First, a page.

And sometimes the connectors on the ignition coils don't fit on as well as they could on a BMW. It seems like they're on, but they're not. He had one of them where the connection wasn't quite right. So he came back to the shop after road test to repair that. And it was hot he was like, whoa, that's hot. You could barely handle that nice twin turbo cover got really hot. So, you know, heat management is certainly an issue to deal with and dispersing all that heat from the turbocharger and the exhaust system is definitely an issue. But you can see even the shielding back here is heat resistant and hood insulation is obviously very important because it'll get pretty hot under the hood.
Mark: And the reason they do this, why, why would they build the engine this way?
Bernie: I think there's some efficiency to doing it like this. And I'm not an engineer. I just just fix the stuff that gets sent to us. But I think there's some engineering efficiencies in doing it like this.
Mark: Maybe a little bit of space saving.
Bernie: Probably some space saving. I mean, It's getting very complicated to stuff the turbochargers down the side of the engine. And so if you've got this nice big V section, you know, this big bank in the middle, why not put those in the middle instead of tucking them on the outside. And one other thing with exhaust that makes a difference for exhaust emissions is the closer you can put the catalytic converters to the heat source, which is, you know, basically right out of the engine, the faster they start working.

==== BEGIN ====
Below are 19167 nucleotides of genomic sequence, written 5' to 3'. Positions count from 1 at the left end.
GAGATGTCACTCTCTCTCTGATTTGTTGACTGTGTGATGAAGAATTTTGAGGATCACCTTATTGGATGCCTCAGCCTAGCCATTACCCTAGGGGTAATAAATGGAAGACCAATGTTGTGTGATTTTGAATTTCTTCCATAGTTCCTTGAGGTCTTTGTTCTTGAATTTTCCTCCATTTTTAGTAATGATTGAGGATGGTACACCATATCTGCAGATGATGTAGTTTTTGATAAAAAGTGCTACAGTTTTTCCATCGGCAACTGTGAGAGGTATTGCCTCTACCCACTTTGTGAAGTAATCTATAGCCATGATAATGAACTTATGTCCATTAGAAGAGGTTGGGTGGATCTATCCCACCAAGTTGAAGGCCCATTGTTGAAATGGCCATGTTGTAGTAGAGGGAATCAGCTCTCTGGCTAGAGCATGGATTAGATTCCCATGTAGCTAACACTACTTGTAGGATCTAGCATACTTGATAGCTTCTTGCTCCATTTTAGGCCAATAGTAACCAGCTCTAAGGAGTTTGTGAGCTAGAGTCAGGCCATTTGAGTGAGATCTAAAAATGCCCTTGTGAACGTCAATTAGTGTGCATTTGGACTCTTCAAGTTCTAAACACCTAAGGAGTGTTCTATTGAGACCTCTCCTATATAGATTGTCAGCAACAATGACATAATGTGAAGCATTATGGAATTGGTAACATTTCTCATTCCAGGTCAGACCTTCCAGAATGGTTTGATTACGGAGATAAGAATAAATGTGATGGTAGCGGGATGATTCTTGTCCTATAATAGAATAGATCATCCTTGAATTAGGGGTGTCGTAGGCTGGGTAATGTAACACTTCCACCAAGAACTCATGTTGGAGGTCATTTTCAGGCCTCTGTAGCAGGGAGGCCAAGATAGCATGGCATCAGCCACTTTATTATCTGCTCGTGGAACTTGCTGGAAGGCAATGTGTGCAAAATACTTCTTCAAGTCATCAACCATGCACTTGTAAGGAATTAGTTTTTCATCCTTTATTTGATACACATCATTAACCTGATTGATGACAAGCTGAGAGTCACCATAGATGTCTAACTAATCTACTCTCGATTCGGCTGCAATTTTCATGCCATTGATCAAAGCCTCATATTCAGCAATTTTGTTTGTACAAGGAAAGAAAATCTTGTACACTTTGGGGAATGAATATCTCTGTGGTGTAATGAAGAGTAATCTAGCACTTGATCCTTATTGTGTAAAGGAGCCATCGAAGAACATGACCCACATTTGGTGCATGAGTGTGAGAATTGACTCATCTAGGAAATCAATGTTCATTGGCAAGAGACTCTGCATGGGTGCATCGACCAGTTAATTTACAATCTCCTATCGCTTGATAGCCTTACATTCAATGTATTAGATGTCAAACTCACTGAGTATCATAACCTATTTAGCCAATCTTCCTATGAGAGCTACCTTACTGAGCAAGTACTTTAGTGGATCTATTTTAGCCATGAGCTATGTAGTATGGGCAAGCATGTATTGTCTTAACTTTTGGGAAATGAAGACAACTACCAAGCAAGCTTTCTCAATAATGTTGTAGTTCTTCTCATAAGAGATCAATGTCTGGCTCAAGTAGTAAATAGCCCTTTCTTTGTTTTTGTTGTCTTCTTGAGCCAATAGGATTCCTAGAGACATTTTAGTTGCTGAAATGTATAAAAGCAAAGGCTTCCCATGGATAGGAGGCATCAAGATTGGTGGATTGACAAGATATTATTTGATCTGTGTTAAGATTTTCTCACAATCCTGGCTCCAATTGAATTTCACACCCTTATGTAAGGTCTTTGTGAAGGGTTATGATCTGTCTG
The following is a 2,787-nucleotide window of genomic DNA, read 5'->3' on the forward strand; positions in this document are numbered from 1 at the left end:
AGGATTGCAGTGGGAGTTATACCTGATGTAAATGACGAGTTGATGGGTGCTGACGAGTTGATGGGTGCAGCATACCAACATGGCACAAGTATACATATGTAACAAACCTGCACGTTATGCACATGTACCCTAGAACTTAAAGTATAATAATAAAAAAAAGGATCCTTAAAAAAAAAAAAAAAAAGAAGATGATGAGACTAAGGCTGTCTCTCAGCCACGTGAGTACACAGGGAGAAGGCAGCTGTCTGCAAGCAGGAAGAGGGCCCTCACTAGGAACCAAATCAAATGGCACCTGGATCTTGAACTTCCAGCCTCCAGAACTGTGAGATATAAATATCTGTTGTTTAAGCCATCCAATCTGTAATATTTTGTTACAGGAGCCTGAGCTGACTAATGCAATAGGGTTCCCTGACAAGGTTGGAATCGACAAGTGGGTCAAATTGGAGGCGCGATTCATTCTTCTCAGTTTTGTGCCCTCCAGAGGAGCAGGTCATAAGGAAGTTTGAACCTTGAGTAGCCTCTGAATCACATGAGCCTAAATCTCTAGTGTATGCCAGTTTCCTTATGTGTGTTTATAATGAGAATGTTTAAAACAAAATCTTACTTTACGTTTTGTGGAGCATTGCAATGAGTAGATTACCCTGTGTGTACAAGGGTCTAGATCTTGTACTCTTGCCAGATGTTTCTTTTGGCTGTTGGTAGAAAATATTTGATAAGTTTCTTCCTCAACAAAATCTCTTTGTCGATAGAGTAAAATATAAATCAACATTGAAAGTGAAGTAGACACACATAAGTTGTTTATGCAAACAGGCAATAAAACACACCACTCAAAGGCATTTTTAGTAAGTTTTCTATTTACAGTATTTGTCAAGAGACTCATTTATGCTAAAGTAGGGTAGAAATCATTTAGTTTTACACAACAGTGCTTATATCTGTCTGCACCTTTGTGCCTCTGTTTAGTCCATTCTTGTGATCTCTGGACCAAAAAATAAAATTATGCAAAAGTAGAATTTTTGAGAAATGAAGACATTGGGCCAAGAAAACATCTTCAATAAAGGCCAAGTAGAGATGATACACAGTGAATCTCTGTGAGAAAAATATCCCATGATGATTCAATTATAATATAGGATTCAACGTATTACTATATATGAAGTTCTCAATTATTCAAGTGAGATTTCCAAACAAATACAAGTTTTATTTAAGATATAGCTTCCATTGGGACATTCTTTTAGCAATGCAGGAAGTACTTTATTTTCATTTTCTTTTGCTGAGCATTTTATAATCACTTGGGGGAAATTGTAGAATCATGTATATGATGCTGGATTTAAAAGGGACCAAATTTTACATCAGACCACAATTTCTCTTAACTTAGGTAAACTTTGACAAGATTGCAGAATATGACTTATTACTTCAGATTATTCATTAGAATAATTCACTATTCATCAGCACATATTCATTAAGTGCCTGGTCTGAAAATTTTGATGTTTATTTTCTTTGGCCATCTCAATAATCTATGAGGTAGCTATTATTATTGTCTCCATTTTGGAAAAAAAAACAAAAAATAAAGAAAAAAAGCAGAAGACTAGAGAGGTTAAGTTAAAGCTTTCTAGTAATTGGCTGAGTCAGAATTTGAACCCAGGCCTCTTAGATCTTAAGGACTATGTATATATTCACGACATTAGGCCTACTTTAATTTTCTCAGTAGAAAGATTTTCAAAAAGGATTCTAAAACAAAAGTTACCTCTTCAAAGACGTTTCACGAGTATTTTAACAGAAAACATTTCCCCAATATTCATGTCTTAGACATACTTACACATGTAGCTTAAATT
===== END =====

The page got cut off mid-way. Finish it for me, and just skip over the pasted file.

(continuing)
So that's another reason for doing this. You can get your catalyst operation almost immediately. If you remember cars from the seventies and eighties, the catalytic converter was located way under the vehicle, three or four feet down the exhaust system from the engine.
And so when you start the car, it would take a minute or two for the catalytic converter to light up. And now with modern engines, they light up within a minute or 30 seconds to a minute of a cold engine start. So it makes a huge difference for exhaust emissions.
Mark: Less pollution.
Bernie: Less pollution. Well, you still get carbon dioxide, but you get less of the other nasty stuff, you know, that creates more immediate breathing problems.
Mark: And how'd the vehicle run after you completed everything?
Bernie: Yeah, it was good. Yeah, ran like a brand new high performance twin turbo V8.
Mark: And how are 2013 BMW X5s for reliability?
Bernie: Well, they're pretty good. But you know, this is a fancy, luxury vehicle, so you can expect to have more things go wrong. That's kind of how I'll put it. Coils, that's a common failure item for most BMWs. I was reflecting and thinking, I have an X3 that's got 150,000 kilometres. I'm knocking on wood right now. Cause I've never changed the ignition coils, which is kind of surprising because usually they go bad far before. So I guess I've been lucky. But mine has oil leaks, which I've gotta get around to fixing sooner than later. There are a lot of issues with BMWs and you know, they're a nice car to drive. You'll just spend more money on repairs and maintenance than you will on a lesser quality vehicle.
Mark: So if you need your BMW serviced in Vancouver, the guys to see or repaired, the guys to see are Pawlik Automotive. You can reach them on their website to book. Pawlikautomotive.com. They'll call you back. They'll check out what's going on. They'll get ready for your appointment. Or you can call them and book at (604) 327-7112. They're always busy. So you have to call or book online. Have to. Pawlik Automotive in Vancouver. Thanks Bernie. Thanks for watching.
Bernie: Thanks Mark. And thank you for watching.